There are four massive upright stones at each of the corners, set into dry-stone buttresses, which may have formed part of a stone circle, or other stone construction, prior to the erection of the tomb around them.  As stated, there are three side-cells off the main chamber, whose entrances are in the middle of each of the main chamber’s walls, about a metre off the ground, one opposite the entrance passage, one to the right, and one to the left.  Each side chamber is roofed by one large slab of stone and there are three tapered stones by their entrances which have been interpreted as blocking stones.

MaesHowe is a magnificent piece of Neolithic architecture, stunning in its monumentality but, for me, its most important feature is its alignment on the setting sun at the midwinter solstice.  One of the things that makes Orkney special is that its latitude is 59 degrees north, this means that the midsummer sun rises in the north-east and sets in the north-west, whilst the midwinter sun rises in the south-east and sets in the south-west, and at the equinoxes the sun rises directly in the east and sets in the west.  If the positions of the sunrises and sunsets at both solstices are plotted and joined, they form a perfect diamond, this only happens at this latitude and this may be the origin of the Neolithic art motif of the lozenge. 

Living in a “long” house that is only three miles from MaesHowe and which is aligned north-south, I can personally vouch for noting the changing cycles of the sun through the year: the crystals I have hung in the windows provide a constantly changing light-show by which I can tell the seasons.

As stated, MaesHowe’s passageway is roughly aligned south-west to north-east, so when the midwinter sun sets in the south-west it shines directly up the passageway to illuminate the wall of the central chamber – originally it may have lit up the inside of the inner chamber.  From MaesHowe, the midwinter sun appears to set between the twin hills of the island of Hoy – these twin hills dominate the landscape of Orkney and in my imagination, from MaesHowe, they are reminiscent of a birthing woman, on her back, with her legs bent up, with the viewer looking straight at a crowning baby (I know, I know, Neolothic women probably gave birth whilst squatting).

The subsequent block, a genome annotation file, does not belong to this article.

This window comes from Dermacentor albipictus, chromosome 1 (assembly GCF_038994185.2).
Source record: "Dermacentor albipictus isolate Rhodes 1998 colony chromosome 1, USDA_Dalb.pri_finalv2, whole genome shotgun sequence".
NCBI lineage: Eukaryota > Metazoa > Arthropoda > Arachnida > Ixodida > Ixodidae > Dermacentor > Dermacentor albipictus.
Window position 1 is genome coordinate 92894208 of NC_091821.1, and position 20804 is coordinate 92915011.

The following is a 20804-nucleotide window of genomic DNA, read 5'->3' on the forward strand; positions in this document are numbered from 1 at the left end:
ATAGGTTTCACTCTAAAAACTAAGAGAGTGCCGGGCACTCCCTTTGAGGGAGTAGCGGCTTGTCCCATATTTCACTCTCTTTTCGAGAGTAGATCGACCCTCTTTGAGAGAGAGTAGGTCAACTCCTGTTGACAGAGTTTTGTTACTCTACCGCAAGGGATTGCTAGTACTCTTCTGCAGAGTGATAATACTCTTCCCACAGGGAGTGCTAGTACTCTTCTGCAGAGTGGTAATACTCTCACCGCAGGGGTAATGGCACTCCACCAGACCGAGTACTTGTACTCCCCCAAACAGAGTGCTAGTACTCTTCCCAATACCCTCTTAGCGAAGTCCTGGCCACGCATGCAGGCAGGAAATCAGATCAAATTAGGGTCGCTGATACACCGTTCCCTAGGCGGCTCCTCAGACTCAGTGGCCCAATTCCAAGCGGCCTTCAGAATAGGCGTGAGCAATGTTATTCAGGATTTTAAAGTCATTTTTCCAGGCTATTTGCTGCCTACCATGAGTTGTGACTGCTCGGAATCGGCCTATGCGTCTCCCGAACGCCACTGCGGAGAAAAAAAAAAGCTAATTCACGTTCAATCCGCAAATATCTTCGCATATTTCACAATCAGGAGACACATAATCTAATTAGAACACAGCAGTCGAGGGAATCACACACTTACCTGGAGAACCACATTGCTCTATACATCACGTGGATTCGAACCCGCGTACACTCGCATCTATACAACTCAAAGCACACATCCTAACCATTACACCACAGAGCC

This solar effect is an architectural feat which reveals a high level of planning, probably over many years, and an awareness of astronomy.  It is an alignment so precise, that it is more reasonable to conclude that it is purposeful, than it is to conclude that it happened by lucky accident.  As many readers will be aware, at Newgrange in Ireland it is the rising sun at midwinter solstice, and the two days either side, which illuminates the inner chamber; visitors to Newgrange also have the experience reconstructed for them with an artificial light display.  At MaesHowe, the light effect takes place at the setting of the midwinter sun for approximately a lunar month either side, so there are plenty of opportunities to see it, and there is no artificial reconstruction for summer visitors.  I state “approximately a moon either side” because no one knows how many days the light effect lasts – the effect only happens when the weather conditions are right, it has to be a clear day, so to measure it, we would have to have a clear day at sunset everyday from about mid-November to end-January ... this is VERY unlikely to happen in Orkney in winter!  To compensate, Historic Scotland offer a ticket allowing multiple tours until the visitor “gets lucky” or, more appropriately, “hits gold”.